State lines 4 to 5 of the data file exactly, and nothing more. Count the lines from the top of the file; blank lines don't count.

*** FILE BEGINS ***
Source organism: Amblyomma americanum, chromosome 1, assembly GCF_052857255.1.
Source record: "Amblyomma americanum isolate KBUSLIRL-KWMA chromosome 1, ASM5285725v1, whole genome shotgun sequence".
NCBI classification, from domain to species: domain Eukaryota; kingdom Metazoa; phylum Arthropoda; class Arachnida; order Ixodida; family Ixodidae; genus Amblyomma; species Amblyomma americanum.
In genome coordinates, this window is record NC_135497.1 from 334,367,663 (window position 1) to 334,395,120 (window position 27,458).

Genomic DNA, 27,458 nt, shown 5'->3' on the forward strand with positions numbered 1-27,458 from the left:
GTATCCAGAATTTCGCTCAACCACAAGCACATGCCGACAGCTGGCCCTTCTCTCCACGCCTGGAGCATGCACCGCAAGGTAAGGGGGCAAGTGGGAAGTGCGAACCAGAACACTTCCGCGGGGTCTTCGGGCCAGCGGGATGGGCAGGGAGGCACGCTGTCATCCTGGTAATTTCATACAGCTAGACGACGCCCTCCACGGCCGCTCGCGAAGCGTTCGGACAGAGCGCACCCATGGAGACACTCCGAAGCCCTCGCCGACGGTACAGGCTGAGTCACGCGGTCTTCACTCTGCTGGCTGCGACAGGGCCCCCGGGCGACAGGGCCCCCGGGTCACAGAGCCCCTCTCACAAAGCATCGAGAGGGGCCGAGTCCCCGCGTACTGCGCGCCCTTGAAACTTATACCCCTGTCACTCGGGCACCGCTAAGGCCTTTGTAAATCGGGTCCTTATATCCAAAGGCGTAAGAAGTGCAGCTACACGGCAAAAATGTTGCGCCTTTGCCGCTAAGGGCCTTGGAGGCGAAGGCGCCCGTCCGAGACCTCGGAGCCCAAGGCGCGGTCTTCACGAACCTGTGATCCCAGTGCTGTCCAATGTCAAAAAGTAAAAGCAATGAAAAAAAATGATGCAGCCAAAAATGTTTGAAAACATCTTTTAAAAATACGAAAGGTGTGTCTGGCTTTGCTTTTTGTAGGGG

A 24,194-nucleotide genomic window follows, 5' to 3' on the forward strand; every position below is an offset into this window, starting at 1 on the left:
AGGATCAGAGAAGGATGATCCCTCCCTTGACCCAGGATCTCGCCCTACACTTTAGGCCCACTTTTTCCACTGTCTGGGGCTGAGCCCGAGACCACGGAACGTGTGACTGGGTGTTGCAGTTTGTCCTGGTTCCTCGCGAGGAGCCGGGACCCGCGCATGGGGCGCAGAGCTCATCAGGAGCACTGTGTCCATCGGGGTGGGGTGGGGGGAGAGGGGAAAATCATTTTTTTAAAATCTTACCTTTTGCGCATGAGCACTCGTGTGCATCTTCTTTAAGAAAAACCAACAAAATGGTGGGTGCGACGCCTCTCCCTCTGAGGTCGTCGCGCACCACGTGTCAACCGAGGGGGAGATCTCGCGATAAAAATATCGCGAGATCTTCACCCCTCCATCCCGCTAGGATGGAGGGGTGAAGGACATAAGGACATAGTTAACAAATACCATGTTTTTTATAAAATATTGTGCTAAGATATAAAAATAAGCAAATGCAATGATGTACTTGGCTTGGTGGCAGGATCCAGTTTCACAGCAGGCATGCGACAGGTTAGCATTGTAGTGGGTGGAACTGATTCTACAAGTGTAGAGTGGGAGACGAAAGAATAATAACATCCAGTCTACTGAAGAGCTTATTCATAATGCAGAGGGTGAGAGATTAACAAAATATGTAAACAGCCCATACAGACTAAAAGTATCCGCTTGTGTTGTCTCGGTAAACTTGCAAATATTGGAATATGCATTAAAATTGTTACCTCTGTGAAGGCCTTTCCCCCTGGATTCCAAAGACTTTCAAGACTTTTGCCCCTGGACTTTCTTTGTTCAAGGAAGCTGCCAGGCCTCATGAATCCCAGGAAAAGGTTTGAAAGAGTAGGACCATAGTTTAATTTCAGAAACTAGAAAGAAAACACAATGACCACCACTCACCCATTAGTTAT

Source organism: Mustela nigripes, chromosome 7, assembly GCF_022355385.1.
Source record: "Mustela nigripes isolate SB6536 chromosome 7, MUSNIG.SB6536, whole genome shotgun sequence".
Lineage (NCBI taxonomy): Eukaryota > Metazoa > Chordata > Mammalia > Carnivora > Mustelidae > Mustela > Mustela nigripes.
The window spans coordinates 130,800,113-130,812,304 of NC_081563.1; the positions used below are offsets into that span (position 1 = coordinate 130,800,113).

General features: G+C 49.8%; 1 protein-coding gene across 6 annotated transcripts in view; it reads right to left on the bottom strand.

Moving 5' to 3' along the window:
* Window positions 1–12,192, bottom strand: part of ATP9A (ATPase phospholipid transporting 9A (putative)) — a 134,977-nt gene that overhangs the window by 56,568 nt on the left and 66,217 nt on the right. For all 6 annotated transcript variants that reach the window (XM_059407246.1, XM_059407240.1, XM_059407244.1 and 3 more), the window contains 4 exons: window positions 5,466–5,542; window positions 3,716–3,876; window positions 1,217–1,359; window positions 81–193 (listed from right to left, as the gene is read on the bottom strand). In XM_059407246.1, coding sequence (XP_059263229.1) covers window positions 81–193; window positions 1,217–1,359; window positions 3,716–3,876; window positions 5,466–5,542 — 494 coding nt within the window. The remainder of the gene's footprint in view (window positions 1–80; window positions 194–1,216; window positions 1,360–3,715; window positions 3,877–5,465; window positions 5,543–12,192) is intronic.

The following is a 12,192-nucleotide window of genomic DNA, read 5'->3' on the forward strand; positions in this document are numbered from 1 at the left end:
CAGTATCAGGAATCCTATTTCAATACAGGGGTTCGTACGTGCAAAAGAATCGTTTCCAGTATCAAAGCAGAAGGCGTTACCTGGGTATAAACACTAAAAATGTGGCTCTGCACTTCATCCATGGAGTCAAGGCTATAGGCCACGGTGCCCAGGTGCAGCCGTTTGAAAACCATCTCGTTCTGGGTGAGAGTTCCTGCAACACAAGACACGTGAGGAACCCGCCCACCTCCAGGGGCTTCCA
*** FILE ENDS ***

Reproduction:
In genome coordinates, this window is record NC_135497.1 from 334,367,663 (window position 1) to 334,395,120 (window position 27,458).

Genomic DNA, 27,458 nt, shown 5'->3' on the forward strand with positions numbered 1-27,458 from the left: